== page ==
Rumsfeld: Leaking Classified Info 'Outrageously Irresponsible'

By Sgt. 1st Class Kathleen T. Rhem, USA
American Forces Press Service

WASHINGTON, July 23, 2002 -- Anyone in DoD who would leak classified information to the press is so "outrageously irresponsible" that an investigation to find that person is worth the cost, Defense Secretary Donald Rumsfeld said July 22.

Rumsfeld ordered the Air Force's Office of Special Investigation to look into a leak that is the purported basis of a July 5 New York Times article on a secret war plan for an attack on Iraq. The information in the article allegedly came from a top-secret document provided by an anonymous defense official.

"I think anyone who has a position where they touch a war plan has an obligation to not leak it to the press or anybody else, because it kills people," Rumsfeld said in a Pentagon press briefing.

He was adamant that the person who leaked the document should be jailed. He said people could get killed if others start treating "war plans like paper airplanes" they can fly to anybody who wants them.

"I think it is so egregious, so terrible, that I decided to have an investigation notwithstanding the cost," Rumsfeld said.

According to military legal experts, jail time for such a crime is a real possibility. A senior defense official explained military people caught leaking classified information can be charged under the Uniform Code of Military Justice and civilians, under the Espionage Act.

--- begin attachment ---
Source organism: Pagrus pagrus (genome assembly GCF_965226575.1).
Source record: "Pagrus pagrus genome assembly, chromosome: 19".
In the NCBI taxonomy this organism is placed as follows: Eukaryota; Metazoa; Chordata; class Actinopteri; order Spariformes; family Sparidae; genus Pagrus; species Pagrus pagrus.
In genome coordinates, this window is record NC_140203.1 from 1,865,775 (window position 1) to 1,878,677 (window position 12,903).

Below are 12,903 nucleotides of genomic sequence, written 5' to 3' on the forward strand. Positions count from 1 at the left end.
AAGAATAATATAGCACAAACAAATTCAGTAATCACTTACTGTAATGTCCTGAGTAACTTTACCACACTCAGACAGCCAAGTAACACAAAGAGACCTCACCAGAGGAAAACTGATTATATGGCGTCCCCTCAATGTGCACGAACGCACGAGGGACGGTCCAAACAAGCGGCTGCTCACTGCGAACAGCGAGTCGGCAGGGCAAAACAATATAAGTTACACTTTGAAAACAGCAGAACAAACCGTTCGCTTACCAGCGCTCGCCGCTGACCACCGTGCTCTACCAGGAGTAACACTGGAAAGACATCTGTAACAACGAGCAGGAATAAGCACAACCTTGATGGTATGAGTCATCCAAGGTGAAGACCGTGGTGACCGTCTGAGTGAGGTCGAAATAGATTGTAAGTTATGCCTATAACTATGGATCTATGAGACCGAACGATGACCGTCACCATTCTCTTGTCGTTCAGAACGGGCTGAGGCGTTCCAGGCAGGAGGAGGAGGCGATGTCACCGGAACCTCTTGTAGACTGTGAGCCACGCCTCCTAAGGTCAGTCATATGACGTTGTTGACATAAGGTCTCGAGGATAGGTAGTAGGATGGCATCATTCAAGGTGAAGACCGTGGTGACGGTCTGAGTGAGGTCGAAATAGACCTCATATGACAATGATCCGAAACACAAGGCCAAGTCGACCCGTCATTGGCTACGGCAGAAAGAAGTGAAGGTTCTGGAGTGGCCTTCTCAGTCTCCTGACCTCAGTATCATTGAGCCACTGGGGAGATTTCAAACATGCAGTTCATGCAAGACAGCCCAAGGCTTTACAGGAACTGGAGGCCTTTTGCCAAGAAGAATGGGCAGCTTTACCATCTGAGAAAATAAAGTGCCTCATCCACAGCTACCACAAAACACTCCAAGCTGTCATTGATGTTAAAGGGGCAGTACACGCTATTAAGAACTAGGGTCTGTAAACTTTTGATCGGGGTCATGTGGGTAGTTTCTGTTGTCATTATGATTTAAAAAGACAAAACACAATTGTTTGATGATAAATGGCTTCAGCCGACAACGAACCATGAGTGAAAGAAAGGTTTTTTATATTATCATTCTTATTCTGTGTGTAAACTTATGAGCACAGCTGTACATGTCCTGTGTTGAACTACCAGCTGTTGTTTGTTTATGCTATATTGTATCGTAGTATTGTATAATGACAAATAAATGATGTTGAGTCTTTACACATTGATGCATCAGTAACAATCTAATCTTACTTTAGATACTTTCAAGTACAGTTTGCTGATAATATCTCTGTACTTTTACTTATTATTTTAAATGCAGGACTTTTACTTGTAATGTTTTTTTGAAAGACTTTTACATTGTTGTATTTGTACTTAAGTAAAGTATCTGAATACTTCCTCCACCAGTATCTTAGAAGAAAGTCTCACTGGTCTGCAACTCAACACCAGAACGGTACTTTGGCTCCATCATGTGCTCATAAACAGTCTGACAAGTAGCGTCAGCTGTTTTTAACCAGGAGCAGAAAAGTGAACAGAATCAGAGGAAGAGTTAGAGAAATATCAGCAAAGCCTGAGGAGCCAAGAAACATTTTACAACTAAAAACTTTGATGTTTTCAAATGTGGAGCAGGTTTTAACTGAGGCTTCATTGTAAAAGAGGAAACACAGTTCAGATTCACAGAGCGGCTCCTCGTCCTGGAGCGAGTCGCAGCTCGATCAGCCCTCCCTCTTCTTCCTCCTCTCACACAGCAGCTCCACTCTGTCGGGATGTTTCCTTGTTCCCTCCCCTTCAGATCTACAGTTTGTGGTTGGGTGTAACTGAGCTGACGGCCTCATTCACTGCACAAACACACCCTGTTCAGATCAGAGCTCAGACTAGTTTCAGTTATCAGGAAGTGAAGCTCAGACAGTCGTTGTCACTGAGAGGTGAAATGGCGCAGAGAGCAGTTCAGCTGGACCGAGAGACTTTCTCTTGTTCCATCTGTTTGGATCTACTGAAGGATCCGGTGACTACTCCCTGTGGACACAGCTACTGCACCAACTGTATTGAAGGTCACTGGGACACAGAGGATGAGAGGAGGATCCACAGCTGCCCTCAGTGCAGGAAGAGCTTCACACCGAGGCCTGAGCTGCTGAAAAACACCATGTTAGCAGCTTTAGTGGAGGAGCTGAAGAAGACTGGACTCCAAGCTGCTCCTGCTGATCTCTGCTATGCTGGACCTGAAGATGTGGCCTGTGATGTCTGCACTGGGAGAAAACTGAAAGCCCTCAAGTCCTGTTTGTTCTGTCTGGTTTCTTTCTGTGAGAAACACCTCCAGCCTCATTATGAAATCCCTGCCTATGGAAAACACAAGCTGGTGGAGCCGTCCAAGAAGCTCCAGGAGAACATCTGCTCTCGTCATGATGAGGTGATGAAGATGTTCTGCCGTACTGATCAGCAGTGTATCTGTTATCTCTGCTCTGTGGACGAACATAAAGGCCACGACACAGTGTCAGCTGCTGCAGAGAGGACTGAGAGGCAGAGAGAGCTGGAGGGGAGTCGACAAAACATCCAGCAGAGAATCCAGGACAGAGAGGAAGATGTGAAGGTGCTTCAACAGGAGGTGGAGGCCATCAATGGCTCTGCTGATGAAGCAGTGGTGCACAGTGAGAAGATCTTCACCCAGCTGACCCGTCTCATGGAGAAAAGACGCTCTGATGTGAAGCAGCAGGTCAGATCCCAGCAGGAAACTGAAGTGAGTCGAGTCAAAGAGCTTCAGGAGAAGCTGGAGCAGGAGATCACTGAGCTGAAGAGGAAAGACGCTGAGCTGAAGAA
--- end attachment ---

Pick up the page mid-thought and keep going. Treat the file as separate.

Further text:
"Depending on the severity of the leak, people caught passing classified information could spend significant time in jail under the Espionage Act and the UCMJ," he said. In times of war, the death penalty is even a possibility if the leak were egregious enough, he added.

At a minimum, individuals caught leaking classified information would lose their security clearances, which usually means the loss of their jobs as well, the official said.

During the briefing, Rumsfeld also said DoD employees who know of leaks should come forward. "I hope that if there's anyone in the Department of Defense who knows who did that, that they will give someone in a position of responsibility that information, because they have every bit as big an obligation to do that as they do to not release it in the first place," he said.

Rumsfeld also vehemently dismissed the notion that someone might have leaked the information to expose a flawed plan, thus saving lives. "There is nothing you could say that would lead me to believe that the individual was well motivated and trying to serve his country by violating federal criminal law -- nothing you could say," he said.

(AFPS reporter Jim Garamone contributed to this article.)